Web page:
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More medical student places needed to avoid impending NHS workforce crisis

Doctors are striving to achieve better work-life balance and it has significant implications for workforce planning, a GMC report reveals.

The state of medical education and practice 2019 (SoMEP) highlights changing attitudes among doctors to work and career development which will impact on the NHS’s ability to plan for patient demand.

Against a backdrop of rising workloads and the need to recruit and retain a sustainable medical workforce, the report finds doctors moving away from traditional career and training paths.

Career choices balancing wellbeing with work have become the norm and may signal a ‘new reality’.

Among notable trends is the rise in the number of doctors choosing to spend time working as a locum, practising medicine abroad, or even taking a year out, rather than going straight into specialty or GP training after the completion of their initial training.

Some do so because they’re unable to go into the specialty training they want straight away. But for many the pressures of working in stretched services are a major factor, the report says.

GMC analysis shows that doctors who paused before starting their specialty training were, on average, at less risk of burnout.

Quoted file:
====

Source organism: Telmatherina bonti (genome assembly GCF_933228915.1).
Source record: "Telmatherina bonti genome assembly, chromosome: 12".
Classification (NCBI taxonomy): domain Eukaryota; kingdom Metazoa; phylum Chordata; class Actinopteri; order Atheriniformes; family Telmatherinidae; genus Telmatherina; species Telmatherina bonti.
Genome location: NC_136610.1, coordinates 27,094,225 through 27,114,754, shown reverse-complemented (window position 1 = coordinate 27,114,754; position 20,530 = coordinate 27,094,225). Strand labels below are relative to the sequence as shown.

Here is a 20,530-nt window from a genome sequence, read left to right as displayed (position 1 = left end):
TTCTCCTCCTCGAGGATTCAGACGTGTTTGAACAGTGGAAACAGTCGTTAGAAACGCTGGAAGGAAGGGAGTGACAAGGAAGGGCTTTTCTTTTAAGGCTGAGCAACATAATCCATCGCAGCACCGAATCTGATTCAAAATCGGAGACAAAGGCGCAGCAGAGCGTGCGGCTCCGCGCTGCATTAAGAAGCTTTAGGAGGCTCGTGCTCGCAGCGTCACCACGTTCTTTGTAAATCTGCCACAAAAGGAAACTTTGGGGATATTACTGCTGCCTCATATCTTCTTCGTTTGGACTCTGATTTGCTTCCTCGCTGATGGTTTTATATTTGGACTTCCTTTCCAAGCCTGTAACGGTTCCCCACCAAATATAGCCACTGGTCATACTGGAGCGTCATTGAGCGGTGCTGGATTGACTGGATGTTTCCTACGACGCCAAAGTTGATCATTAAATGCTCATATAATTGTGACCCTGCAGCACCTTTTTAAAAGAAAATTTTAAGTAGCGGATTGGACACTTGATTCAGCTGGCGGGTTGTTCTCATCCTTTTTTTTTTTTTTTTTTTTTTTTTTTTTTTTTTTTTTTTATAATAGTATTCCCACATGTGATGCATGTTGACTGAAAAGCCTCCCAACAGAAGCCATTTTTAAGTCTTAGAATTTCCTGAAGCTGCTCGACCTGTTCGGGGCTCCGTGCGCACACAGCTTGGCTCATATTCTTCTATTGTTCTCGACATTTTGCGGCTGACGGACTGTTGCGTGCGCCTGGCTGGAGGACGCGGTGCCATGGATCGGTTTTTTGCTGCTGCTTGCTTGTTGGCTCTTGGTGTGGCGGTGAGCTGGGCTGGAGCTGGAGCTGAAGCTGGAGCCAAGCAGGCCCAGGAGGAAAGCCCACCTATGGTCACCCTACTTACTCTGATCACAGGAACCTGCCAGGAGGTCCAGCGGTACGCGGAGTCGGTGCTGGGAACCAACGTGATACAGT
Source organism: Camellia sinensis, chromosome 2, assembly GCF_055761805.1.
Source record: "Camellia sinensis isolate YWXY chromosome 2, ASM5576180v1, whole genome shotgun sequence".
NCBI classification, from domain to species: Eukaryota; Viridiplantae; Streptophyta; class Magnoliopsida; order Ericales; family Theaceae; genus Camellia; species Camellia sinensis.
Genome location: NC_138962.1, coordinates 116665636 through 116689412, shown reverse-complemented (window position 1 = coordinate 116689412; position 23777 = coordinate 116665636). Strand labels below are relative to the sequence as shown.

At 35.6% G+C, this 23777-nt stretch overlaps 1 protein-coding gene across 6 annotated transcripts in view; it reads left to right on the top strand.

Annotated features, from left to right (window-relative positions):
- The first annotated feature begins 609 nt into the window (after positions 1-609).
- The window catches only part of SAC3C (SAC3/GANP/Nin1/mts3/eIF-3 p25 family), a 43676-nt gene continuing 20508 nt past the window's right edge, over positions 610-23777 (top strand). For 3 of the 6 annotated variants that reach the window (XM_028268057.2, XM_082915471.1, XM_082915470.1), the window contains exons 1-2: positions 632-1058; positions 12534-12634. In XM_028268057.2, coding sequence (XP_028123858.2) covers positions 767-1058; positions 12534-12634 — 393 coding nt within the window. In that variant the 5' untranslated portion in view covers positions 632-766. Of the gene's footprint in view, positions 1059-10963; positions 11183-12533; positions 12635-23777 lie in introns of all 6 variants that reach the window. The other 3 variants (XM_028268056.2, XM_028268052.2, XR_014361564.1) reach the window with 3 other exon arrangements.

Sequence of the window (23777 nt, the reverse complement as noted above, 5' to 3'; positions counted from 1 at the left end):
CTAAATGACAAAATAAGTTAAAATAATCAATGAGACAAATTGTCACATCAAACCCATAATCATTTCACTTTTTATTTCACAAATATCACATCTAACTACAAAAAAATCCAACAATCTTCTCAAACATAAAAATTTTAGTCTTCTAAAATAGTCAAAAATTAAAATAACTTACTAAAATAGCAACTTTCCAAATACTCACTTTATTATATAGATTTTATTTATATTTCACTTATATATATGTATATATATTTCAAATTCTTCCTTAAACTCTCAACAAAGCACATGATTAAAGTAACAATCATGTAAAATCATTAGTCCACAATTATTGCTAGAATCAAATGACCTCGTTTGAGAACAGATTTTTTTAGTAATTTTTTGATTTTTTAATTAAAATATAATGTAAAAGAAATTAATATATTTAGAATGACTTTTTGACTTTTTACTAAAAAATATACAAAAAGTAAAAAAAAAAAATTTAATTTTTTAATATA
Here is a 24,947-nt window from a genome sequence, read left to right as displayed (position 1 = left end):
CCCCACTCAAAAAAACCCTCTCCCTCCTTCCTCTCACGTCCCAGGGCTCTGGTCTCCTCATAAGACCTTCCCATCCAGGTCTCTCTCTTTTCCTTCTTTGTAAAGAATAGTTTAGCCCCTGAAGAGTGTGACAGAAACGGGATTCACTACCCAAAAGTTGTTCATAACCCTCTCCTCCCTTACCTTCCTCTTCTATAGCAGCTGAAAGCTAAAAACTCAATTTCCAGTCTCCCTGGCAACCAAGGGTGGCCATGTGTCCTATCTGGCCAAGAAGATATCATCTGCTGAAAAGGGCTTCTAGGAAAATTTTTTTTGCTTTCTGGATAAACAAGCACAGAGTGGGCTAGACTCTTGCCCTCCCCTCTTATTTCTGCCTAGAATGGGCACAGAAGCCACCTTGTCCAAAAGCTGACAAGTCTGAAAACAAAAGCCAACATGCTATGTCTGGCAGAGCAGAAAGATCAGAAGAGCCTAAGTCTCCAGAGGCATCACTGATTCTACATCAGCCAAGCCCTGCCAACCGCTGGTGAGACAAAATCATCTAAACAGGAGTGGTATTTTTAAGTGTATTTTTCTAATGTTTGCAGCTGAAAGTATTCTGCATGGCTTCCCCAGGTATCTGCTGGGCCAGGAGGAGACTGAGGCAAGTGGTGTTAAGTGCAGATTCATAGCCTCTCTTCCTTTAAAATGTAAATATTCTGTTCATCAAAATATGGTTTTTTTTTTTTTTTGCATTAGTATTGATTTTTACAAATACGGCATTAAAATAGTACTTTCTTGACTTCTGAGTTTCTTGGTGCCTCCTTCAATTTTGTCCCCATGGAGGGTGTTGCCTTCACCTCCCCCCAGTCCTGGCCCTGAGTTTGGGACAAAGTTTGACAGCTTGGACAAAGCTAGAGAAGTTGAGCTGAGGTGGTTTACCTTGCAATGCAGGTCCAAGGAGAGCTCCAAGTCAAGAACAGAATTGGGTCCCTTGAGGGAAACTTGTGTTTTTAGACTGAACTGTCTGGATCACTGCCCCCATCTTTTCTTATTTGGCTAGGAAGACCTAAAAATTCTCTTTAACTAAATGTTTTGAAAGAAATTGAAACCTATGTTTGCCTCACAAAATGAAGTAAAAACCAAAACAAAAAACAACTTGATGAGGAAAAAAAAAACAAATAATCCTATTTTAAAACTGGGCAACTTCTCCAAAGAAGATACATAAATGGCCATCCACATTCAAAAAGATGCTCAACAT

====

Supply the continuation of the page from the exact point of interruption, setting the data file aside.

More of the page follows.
SoMEP also highlights growing popularity of GP specialist training, with a six per cent increase in doctors joining.

However, more doctors doesn’t necessarily mean an overall increase in GP availability, and concerns remain that patient demand is outstripping supply.

Forty-five per cent of GPs reported that they work less than full time, and 36% have reduced their hours in the past year.

GMC Chief Executive Charlie Massey said: “The challenge our health services are facing is no secret. We need more flexible training and career options if high levels of patient care and safety are to be sustained.

“Doctors say they are no longer prepared to stick with the traditional career paths to meet that demand. We are seeing what looks like a permanent shift in the way newer doctors plan their careers.

“That doctors are making choices for a better work-life balance and career development is a new reality which health services cannot ignore.”

In addition to more informed workforce planning, SoMEP also calls on governments and health leaders to ensure:

  • Greater flexibility in medical training and practice.
  • Better resourcing and planning of clinical leadership.
  • Joined-up regulation across the UK’s health services.

Professor Andrew Goddard, president of the Royal College of Physicians, commented: “This report is yet further evidence of the need to provide more flexible working hours for doctors.

“If we’re to resolve the NHS workforce crisis, we must accept the reality that doctors’ needs today are very different from five or ten years ago. More and more doctors want to work part time, and we need to adapt our workforce to suit that change.

“Our main concern is that there simply aren’t enough medical students coming through the pipeline to fill the gaps that part time working creates.

“We need to double the number of medical school places so that all specialties are able to adequately recruit, and so that we can create a medical workforce that is fit for the future.”

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